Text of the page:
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Real-World Data Confirm Safety, Efficacy of CT-P13 in Inflammatory Diseases


A real-world analysis from Japan confirmed that CT-P13, an intravenous infliximab biosimilar, had comparable safety and efficacy to the reference product (Remicade; infliximab) in patients with immune-mediated inflammatory diseases.

digestive tract | Image credit: Aliaksandr Marko - stock.adobe.com

The present analysis looked at the use of CT-P13 in patients with Crohn disease, ulcerative colitis, psoriasis, and rheumatoid arthritis as well as patients who were biologic-naïve, who switched from the originator to CT-P13, and who switched from another biologic to CT-P13.

A real-world study found that CT-P13 (Remsima, Inflectra), Celltrion’s intravenous infliximab biosimilar, is just as safe and effective as the originator (Remicade; reference infliximab) for people with immune-related inflammatory diseases.

The Japanese analysis, published in Drug Safety, reviewed data from 3 prospective post-marketing surveillance (PMS) studies conducted in patients who were biologic-naïve and those who were switched from the originator to the biosimilar. The study provided valuable long-term data on the safety and efficacy of biosimilar CT-P13 and identify risk factors for frequent adverse drug reactions (ADRs), which can help providers with clinical decision-making.

Researchers pooled data from studies assessing CT-P13 in patients with rheumatoid arthritis (RA), Crohn disease (CD) and ulcerative colitis (UC), and psoriasis. Patients with RA received the first dose of CT-P13 between January 2015 and November 2020, with a surveillance period of 1 year. Patients with CD or UC started CT-P13 therapy between January 2015 and April 2018, with a 2-year follow-up period. The study on psoriasis enrolled patients from May 2015 to January 2020 and had a 1-year follow-up period. All 3 studies were conducted by Nippon Kayaku after CT-P13 was approved in Japan.

During the present analysis, the patients were categorized into 3 categories: biologic-naïve patients, patients switching from originator infliximab to CT-P13, and patients switching to CT-P13 from another biologic for medical reasons (adverse events or inadequate response).

Overall, 1816 patients (RA: n = 987, 54%; CD: n = 342, 19%; UC: n = 322, 18%; psoriasis: n = 165, 9%) were evaluated for CT-P13 safety, and 1150 patients who had pre-treatment and post-treatment data for disease activity parameters were assessed for efficacy. Of those patients, 735 (40%) were biologic-naïve, 894 (49%) switched from originator infliximab to CT-P13, and 197 (11%) switched to CT-P13 from another biologic.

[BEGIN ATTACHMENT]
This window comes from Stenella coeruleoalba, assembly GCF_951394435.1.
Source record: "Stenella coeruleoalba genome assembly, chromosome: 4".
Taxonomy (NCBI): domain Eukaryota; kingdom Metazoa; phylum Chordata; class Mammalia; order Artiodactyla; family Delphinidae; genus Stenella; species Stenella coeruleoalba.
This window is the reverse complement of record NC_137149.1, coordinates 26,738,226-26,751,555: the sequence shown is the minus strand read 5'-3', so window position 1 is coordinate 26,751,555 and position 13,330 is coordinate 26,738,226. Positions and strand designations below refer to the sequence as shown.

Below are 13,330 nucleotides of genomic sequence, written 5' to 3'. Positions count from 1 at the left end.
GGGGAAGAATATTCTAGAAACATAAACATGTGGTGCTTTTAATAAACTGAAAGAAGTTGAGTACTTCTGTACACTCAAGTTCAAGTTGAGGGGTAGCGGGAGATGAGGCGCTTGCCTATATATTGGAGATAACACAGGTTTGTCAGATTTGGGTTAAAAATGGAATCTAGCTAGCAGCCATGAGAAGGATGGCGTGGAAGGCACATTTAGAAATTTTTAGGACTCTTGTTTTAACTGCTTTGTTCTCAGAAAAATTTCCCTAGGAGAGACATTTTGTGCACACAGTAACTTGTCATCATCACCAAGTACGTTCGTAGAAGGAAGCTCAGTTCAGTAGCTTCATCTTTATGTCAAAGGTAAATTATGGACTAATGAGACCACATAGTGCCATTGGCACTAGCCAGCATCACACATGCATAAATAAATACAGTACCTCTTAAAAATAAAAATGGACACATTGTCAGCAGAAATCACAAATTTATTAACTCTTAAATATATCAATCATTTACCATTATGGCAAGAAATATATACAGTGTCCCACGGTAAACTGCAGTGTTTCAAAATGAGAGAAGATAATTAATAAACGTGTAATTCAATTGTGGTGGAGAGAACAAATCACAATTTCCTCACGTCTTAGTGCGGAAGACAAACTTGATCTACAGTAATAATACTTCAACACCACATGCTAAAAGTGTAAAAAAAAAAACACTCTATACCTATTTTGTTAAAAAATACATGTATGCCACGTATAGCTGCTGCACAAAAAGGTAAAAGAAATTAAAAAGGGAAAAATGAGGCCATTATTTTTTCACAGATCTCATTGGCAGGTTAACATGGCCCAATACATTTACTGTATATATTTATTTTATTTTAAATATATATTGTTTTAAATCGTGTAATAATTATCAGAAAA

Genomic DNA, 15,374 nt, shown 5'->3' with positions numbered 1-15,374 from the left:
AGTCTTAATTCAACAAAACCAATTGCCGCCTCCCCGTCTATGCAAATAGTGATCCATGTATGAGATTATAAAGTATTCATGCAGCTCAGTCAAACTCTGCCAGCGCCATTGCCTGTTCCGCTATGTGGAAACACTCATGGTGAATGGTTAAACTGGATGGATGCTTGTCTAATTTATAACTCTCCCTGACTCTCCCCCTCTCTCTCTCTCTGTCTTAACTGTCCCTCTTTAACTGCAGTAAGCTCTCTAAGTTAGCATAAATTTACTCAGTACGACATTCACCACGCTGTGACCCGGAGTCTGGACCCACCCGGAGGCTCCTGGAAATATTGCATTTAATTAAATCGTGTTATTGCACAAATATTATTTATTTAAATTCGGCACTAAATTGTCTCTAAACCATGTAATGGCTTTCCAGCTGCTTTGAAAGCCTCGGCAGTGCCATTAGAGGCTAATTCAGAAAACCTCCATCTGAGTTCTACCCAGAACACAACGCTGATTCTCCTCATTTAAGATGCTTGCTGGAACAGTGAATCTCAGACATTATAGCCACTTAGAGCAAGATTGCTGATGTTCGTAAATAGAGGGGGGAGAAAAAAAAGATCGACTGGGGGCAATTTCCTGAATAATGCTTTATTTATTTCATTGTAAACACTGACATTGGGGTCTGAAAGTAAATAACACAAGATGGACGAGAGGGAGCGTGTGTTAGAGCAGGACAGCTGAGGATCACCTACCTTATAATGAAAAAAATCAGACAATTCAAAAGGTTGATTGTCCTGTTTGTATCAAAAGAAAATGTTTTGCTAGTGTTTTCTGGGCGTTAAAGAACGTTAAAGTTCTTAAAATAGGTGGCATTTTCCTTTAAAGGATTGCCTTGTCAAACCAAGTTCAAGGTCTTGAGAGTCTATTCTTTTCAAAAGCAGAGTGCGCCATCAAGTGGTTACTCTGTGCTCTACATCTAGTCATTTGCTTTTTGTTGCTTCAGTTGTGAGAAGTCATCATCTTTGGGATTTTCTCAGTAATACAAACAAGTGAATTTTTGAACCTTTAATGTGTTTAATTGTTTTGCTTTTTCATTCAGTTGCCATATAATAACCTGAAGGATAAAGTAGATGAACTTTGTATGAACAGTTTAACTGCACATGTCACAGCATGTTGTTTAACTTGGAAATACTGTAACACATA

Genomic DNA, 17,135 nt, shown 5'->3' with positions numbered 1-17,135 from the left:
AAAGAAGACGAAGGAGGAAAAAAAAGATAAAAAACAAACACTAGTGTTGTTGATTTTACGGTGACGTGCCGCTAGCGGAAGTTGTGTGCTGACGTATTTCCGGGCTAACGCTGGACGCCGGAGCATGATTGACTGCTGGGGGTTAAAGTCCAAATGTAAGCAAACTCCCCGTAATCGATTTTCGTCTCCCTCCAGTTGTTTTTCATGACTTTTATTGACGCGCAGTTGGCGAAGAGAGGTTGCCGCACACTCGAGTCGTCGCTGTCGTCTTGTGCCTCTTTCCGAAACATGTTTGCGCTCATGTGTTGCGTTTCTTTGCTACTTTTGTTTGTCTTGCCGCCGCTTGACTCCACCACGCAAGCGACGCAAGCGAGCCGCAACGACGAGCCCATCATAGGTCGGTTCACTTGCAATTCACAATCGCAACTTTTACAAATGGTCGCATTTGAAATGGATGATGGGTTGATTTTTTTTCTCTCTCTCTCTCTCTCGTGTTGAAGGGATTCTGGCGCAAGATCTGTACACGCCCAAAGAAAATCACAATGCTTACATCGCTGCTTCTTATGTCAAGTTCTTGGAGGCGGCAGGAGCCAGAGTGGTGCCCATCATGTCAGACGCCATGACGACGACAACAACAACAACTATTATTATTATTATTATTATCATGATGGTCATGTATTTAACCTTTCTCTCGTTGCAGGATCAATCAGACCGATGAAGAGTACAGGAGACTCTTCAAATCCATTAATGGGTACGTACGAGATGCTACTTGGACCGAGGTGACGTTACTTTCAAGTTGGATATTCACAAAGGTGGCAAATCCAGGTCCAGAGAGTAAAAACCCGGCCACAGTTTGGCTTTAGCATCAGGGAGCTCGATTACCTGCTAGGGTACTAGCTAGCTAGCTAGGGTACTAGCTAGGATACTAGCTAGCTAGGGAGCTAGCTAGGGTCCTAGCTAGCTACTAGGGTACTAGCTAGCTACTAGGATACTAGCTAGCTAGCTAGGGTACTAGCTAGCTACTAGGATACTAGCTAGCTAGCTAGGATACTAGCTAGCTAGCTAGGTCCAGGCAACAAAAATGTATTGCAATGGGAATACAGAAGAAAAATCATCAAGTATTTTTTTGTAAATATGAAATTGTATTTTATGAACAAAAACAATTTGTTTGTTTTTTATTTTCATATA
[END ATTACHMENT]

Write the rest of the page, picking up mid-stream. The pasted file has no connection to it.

In the safety analysis, adverse reactions were reported in 24.2% of all patients (biologic-naïve: 30.5%; originator to CT-P13: 17.0%; other biologic to CT-P13: 33.5%). Infusion reactions were the most common adverse reaction (8.2%), and the incidence was highest in patients with UC and those with an allergy history. Infection was the second most common reaction (6.1%); however, tuberculosis only occurred in 4 (0.2%) patients.

Infection incidence was low in the CD and psoriasis cohorts, and the significant risk factors were allergy history, comorbidities, and concomitant steroid use. Sixteen (0.4%) patients experienced interstitial lung disease, including 11 patients with RA.

In the efficacy analysis, CT-P13 therapy resulted in similar decreases in disease activity parameters across all 4 diseases. Treatment discontinuation varied by disease. Discontinuations due to efficacy issues were most common in UC and psoriasis (19% for both). Adverse reactions as the reason for discontinuation were higher among patients with UC (14%). Sixty-four (4%) patients who switched from the originator switched back.

Additionally, disease activity parameters decreased quickly and the proportion of patients in remission increased in naïve patients. Those who switched from the originator maintained lowered parameter levels that were achieved prior to switching. Decreases observed in patients who switched from another biologic were found, but they were mostly because of insufficient efficacy, suggesting that the patients did not respond to infliximab therapy generally rather than complications with the biosimilar.

The analysis had some limitations. Patient data varies due to different diseases, and the use of previously reported data for comparisons in single-arm post-marketing studies makes the results less conclusive. Real-world post-marketing data is scarcer than clinical trial data, but it still provides valuable insights into real clinical practice.

The authors concluded, “as a cost-effective biosimilar, CT-P13 could be useful for the treatment of immune-mediate inflammatory diseases in biologic-naïve patients and switched patients from biologics.”


Takeuchi T, Nishikawa K, Yamada F, et al. Real‐world safety and efficacy of biosimilar CT‐P13 in patients with immune‐mediated inflammatory diseases: Integrated analysis of three Japanese prospective observational studies. Drug Saf. 2023;46:991-1005. doi:10.1007/s40264-023-01340-1

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